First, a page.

Now, a new study published Monday in Nature Climate Change reiterates concerns that wheat — the most significant single crop in terms of human consumption — might be in big trouble. After comparing multiple studies used to predict the future of global crop production, researchers have found that they all agree on one point: rising temperatures are going to be really bad for wheat production.
Scientists use a wide range of techniques to make predictions about the future of the environment, including a variety of models and statistical analyses. Often, though, there’s debate about which technique produces the most accurate results.
The authors of the new study, who included dozens of scientists from institutions in China, the U.S., Europe and elsewhere around the world, decided to compare three different methods used to assess the impact of temperature changes on wheat production. These included a type of statistical analysis that relies on historical observations of climate and global wheat yields to make inferences about the future, as well as two different types of model simulations.
For the purposes of this comparison, the researchers focused only on the effects of temperature, without incorporating other climate-related factors such as rising carbon dioxide levels or changes in precipitation. Specifically, all the techniques suggested that a global temperature increase of 1 degree Celsius would lead to a worldwide decline in wheat yield by between 4.1 and 6.4 percent. The world currently produces more than 700 million tons of wheat annually, which is converted into all kinds of products for human consumption, including flour for bread, pasta, cakes, breakfast cereals and more. A reduction of just 5 percent would translate to a loss of about 35 million tons each year.
And that could spell big trouble for the global food supply. A new report from the United Nation’s Food and Agriculture Organization (FAO) projected that world wheat production for the 2016/17 year would hit 741 million tons, nearly 500 million of which is destined to be used directly for human consumption. While global production of coarse grains, including corn, does outweigh the production of wheat, a significantly smaller proportion of it goes to human consumption worldwide, with the rest being used for animal feed and industrial purposes. According to the FAO, global human consumption of coarse grains comes to about 200 million tons annually.
The various studies also produce similar findings on a country level for the world’s largest wheat producers, including the U.S., China, India and France. For instance, all of the study methods suggested that China will see yield reductions of about 3.0 percent per 1 degree Celsius increase in global temperature. And India was projected to experience much greater declines of about 8.0 percent.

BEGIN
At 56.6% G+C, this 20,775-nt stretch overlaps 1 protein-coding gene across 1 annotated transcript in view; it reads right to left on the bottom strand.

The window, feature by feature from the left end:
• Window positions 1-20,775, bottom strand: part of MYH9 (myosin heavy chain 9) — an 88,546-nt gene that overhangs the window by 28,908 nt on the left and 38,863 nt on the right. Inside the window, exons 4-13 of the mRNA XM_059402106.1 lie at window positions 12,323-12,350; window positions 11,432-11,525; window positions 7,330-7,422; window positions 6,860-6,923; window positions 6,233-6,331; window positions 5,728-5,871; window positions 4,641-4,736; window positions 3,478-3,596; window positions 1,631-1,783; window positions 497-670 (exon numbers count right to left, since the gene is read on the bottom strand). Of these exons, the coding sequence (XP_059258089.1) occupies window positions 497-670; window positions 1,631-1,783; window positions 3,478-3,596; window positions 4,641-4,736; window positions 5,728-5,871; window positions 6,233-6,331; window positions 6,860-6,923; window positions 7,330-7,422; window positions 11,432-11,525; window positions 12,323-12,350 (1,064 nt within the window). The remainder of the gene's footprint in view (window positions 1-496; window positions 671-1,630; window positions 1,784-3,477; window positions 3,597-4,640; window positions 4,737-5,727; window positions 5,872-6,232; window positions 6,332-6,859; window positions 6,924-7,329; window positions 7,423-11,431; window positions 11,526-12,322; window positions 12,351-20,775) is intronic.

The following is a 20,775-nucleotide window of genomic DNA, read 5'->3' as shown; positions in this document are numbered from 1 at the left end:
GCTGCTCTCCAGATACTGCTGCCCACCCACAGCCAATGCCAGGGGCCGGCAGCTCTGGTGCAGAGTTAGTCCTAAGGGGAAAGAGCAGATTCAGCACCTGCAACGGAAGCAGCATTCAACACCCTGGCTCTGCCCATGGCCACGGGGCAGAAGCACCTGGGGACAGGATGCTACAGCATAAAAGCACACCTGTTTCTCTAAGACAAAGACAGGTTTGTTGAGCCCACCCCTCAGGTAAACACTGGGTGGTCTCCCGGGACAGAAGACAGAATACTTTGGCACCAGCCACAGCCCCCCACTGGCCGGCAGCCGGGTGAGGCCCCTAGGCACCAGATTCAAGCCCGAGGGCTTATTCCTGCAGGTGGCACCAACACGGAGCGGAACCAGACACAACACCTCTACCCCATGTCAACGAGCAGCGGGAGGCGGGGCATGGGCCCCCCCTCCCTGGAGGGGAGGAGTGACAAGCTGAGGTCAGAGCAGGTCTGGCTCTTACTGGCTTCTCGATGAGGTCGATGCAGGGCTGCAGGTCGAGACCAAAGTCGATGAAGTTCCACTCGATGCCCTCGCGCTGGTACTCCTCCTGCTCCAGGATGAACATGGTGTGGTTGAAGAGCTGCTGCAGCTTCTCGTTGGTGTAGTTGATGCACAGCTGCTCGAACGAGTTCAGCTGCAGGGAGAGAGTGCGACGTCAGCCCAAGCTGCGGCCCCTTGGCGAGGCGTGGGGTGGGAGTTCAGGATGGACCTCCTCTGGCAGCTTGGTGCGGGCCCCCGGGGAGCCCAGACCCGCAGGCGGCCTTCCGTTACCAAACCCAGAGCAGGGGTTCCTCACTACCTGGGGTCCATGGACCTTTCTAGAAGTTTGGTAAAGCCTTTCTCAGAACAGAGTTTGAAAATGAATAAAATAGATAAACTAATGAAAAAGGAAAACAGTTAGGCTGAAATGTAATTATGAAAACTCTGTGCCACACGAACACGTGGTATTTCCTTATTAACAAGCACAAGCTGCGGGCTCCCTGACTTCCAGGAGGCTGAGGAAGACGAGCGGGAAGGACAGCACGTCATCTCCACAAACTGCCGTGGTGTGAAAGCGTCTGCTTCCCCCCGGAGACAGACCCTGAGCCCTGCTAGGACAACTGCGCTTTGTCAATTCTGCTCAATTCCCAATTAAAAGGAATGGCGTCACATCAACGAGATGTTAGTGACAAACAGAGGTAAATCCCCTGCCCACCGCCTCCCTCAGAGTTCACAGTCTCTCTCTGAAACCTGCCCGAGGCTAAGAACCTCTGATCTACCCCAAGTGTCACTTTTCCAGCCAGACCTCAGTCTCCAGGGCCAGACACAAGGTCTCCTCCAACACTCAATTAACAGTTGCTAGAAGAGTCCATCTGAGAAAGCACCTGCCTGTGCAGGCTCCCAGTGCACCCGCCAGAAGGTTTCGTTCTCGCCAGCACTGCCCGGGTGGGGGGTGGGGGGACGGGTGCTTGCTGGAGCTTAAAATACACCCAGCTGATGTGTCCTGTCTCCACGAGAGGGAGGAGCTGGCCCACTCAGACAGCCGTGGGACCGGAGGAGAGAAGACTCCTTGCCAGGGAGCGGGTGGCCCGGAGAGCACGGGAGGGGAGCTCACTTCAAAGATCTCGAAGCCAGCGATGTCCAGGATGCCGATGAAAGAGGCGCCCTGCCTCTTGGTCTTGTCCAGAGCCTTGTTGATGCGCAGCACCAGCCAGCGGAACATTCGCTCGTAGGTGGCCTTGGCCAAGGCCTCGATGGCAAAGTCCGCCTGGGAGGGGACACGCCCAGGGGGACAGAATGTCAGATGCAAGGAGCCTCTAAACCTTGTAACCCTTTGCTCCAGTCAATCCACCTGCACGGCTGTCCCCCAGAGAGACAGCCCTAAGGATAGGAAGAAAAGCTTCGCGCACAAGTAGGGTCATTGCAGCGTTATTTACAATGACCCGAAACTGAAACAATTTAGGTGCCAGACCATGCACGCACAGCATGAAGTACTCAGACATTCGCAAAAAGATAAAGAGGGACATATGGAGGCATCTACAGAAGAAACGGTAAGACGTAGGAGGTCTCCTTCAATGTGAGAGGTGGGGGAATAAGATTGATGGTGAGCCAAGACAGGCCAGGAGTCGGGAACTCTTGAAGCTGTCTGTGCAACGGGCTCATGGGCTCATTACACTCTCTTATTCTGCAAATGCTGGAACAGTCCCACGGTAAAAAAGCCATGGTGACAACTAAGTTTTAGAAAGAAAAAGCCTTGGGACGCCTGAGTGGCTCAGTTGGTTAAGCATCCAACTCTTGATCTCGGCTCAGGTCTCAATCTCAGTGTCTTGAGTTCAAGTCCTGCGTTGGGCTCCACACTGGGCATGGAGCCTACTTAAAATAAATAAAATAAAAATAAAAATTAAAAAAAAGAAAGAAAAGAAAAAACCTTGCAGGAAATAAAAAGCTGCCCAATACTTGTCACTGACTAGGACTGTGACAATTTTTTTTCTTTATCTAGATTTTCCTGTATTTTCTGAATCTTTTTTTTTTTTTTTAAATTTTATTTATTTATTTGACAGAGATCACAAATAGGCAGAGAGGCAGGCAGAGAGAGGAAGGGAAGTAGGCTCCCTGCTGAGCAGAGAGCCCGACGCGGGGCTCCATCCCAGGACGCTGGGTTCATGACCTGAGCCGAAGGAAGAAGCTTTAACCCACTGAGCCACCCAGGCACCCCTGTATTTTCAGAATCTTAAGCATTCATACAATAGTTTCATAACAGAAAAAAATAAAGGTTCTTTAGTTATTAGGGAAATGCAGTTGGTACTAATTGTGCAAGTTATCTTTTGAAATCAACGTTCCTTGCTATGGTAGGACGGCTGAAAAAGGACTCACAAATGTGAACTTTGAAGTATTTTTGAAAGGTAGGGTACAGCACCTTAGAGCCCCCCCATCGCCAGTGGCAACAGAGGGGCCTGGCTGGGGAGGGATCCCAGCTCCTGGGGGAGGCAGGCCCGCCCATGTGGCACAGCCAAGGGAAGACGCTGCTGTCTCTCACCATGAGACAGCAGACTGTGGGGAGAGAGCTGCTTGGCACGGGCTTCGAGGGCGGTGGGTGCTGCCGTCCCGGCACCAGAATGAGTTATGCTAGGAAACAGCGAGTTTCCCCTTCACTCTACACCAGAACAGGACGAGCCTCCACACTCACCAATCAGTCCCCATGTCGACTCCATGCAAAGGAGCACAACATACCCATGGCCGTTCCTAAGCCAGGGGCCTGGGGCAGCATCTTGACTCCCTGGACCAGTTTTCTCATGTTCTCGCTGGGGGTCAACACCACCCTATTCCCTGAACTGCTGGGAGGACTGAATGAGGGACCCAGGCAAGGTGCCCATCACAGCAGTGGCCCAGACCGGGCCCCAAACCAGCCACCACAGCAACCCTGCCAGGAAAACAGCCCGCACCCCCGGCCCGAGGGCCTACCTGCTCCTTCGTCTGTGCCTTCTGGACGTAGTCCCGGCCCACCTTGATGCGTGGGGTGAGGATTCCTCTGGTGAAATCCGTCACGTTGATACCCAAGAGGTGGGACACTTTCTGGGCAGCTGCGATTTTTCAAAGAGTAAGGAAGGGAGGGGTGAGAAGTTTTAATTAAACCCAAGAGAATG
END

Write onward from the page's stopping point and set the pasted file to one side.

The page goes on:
In general, the results suggest that warmer regions of the world will experience the greatest temperature-related losses. However, the agreement among the different study methods on exactly what these losses will be was less consistent for smaller countries than for the larger producers.
“The consistent negative impact from increasing temperatures confirmed by three independent methods warrants critical needed investment in climate change adaptation strategies to counteract the adverse effects of rising temperatures on global wheat production, including genetic improvement and management adjustments,” the researchers wrote in the paper.
There are still some major uncertainties, though. For one thing, the researchers note, the agreement among the different types of studies became less consistent above 1 degree Celsius of warming. And there was also less agreement at local and regional levels.
Senthold Asseng, a professor of agricultural and biological engineering at the University of Florida and one of the paper’s authors, also stressed the fact that this study only looked at the effects of temperature. Future climate change is likely to include a wide range of other complex factors, he said, some of which may even positively affect crop cultivation in some parts of the world. Research has suggested that rising carbon dioxide concentrations in the atmosphere, for instance, may enhance the growth of some plants.
“It might be difficult to understand that some of the factors might bring these numbers down, other factors bring them up,” Asseng said. Whether the combination of all these factors translates to a net increase or decrease in production may vary from one location to the next. Generally, experts believe that climate change will have a negative influence on global agriculture, but the way that all the different climatic factors interact with one another in all the different regions of the world is still far from clear.
Finding better ways to account for these complexities in our models and statistical analyses will help scientists gain a better understanding of the interactions among various climate factors. For the time being, though, multi-method assessments can serve as a good way to check on current assumptions about the future effects of climate change and can “improve reliability of the assessment of climate impacts on global food security,” the researchers write.
“It’s really about building confidence,” Asseng said. “And I think it’s a good way for the future to try to not just rely on a single method. If you have different ones, use different methods if you can.”